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Different Types of Blood Cancer Explained

By HERWriter
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Different Types of Blood Cancer: Explained decade3d/Fotolia

There are three different types of blood cells in your body: red blood cells, white blood cells and platelets. Blood cancer interferes with the normal production and functioning of these cells.

Red blood cells are responsible for transporting oxygen from your lungs to the rest of your body. Your blood also transports nutrients from the food you eat, carries waste products to your kidneys and liver, and regulates your body temperature.

Blood carries white blood cells and antibodies to fight infection, and platelets to form clots that prevent you from bleeding.

Blood cancers often start in the bone marrow, affecting the stem cells responsible for producing your blood cells. They may affect the lymphatic system so your body is unable to fight infections.

Blood cancers cause uncontrolled or abnormal growth of certain types of blood cells, leading to overcrowding. The production of normal cells becomes affected, and the smooth functioning of our bodies is disrupted.

There are three main types of blood cancers.

1) Leukemia

Leukemia is a type of blood cancer that causes large numbers of white blood cells to be produced in the bone marrow. This affects the body’s ability to fight infection.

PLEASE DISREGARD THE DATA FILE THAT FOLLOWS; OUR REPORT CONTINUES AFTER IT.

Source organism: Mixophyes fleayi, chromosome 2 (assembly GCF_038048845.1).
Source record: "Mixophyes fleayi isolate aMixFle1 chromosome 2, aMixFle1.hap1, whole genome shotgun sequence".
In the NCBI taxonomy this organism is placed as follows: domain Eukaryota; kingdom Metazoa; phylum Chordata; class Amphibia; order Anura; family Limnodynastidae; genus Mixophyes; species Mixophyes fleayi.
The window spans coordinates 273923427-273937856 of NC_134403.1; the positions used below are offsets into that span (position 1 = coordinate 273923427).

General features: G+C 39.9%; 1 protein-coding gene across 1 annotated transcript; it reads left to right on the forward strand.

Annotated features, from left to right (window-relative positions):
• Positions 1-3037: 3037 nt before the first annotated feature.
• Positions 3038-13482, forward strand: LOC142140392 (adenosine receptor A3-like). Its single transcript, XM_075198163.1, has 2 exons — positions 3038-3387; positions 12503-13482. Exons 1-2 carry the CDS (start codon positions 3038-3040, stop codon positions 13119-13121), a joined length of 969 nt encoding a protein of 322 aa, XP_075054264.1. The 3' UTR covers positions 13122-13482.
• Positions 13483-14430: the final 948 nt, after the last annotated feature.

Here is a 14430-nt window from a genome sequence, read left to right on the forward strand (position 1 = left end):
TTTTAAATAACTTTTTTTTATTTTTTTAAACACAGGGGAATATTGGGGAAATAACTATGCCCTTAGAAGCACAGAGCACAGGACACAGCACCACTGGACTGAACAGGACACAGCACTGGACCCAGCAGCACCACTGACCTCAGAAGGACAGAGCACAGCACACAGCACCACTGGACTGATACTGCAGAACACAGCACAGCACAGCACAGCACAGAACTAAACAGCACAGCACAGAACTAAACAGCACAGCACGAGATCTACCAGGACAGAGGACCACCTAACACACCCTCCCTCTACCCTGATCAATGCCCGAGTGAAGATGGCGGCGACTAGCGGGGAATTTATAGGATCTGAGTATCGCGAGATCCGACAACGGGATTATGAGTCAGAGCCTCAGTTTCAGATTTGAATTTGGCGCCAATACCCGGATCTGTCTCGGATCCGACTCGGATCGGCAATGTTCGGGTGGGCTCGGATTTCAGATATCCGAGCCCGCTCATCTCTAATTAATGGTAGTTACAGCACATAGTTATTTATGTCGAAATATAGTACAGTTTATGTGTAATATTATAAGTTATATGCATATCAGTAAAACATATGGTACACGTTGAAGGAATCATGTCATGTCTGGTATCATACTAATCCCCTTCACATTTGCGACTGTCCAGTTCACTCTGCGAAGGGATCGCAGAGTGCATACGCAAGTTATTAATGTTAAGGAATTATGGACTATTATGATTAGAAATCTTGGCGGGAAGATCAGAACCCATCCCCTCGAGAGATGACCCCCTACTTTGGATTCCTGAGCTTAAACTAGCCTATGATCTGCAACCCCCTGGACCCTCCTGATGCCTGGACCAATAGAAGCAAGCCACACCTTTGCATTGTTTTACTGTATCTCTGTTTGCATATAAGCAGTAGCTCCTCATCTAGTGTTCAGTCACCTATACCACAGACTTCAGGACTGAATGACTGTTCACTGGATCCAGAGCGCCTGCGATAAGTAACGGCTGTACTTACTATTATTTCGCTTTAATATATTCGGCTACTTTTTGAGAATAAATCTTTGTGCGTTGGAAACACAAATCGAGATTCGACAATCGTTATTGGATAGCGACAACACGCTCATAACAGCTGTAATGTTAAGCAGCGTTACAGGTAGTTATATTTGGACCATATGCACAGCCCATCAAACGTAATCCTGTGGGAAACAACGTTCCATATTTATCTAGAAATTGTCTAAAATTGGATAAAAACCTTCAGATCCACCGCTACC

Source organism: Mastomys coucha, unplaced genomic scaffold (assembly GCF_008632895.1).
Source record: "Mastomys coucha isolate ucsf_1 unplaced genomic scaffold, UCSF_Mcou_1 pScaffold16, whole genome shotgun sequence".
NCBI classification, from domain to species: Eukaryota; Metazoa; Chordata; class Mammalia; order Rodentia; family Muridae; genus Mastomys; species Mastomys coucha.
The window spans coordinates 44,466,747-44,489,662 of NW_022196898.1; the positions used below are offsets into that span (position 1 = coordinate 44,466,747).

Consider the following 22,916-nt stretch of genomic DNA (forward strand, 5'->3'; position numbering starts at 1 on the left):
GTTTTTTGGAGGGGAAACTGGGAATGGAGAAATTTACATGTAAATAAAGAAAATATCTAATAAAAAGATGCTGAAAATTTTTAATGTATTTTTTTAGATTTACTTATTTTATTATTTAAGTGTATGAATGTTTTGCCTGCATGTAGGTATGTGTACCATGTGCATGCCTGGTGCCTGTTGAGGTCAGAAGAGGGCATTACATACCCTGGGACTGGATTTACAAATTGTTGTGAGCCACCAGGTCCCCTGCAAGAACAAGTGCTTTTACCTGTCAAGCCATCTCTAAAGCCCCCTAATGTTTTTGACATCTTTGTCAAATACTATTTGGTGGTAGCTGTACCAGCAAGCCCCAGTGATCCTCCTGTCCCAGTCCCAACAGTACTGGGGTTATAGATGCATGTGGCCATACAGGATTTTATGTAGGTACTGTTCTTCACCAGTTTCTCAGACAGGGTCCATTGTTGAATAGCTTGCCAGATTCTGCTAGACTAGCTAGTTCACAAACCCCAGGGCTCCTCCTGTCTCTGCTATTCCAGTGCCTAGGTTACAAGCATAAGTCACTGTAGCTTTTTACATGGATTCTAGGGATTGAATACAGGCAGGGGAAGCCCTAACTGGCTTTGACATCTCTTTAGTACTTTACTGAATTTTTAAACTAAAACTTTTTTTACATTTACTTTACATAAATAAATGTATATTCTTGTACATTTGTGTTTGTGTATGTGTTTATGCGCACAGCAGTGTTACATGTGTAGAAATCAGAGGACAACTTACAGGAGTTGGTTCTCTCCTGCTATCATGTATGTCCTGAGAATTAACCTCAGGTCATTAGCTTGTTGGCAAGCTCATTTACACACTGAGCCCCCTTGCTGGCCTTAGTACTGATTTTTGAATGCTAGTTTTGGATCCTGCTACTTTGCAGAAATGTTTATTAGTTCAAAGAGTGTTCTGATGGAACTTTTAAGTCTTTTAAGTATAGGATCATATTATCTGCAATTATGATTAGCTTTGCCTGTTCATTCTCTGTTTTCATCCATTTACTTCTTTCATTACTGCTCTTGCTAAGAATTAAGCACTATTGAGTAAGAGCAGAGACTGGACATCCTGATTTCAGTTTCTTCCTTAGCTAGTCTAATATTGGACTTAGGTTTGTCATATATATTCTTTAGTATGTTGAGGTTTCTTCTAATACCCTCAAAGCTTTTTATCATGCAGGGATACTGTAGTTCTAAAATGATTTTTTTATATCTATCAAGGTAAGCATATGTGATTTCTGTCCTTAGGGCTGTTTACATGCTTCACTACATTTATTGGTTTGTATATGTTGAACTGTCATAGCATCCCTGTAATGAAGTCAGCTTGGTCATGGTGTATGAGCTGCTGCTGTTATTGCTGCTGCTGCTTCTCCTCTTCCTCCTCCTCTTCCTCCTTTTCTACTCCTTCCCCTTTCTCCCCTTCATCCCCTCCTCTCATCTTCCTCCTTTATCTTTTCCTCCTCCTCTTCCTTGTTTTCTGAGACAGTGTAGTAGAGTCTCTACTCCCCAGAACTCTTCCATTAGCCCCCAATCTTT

These excessive numbers of leukemic cells can crowd out normal blood cells leading to anemia, bleeding and infections. The abnormal cells can also spread to the lymph nodes and other organs causing swelling and pain.

There are four main types of leukemia, two acute and two chronic.

- Acute lymphocytic leukemia, or ALL

- Acute myelogenous leukemia, or AML

- Chronic lymphocytic leukemia, or CLL

- Chronic myelogenous leukemia, or CML

Lymphocytic means it affects a type of white blood cell called lymphocytes. Myelogenous means that nonlymphocytic cells are affected, such as red blood cells, platelets or granulocytes (a type of white blood cell).

ALL and AML are the most common in children. AML and CML are the most common in adults.

2) Lymphoma

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We value and respect our HERWriters' experiences, but everyone is different. Many of our writers are speaking from personal experience, and what's worked for them may not work for you. Their articles are not a substitute for medical advice, although we hope you can gain knowledge from their insight.

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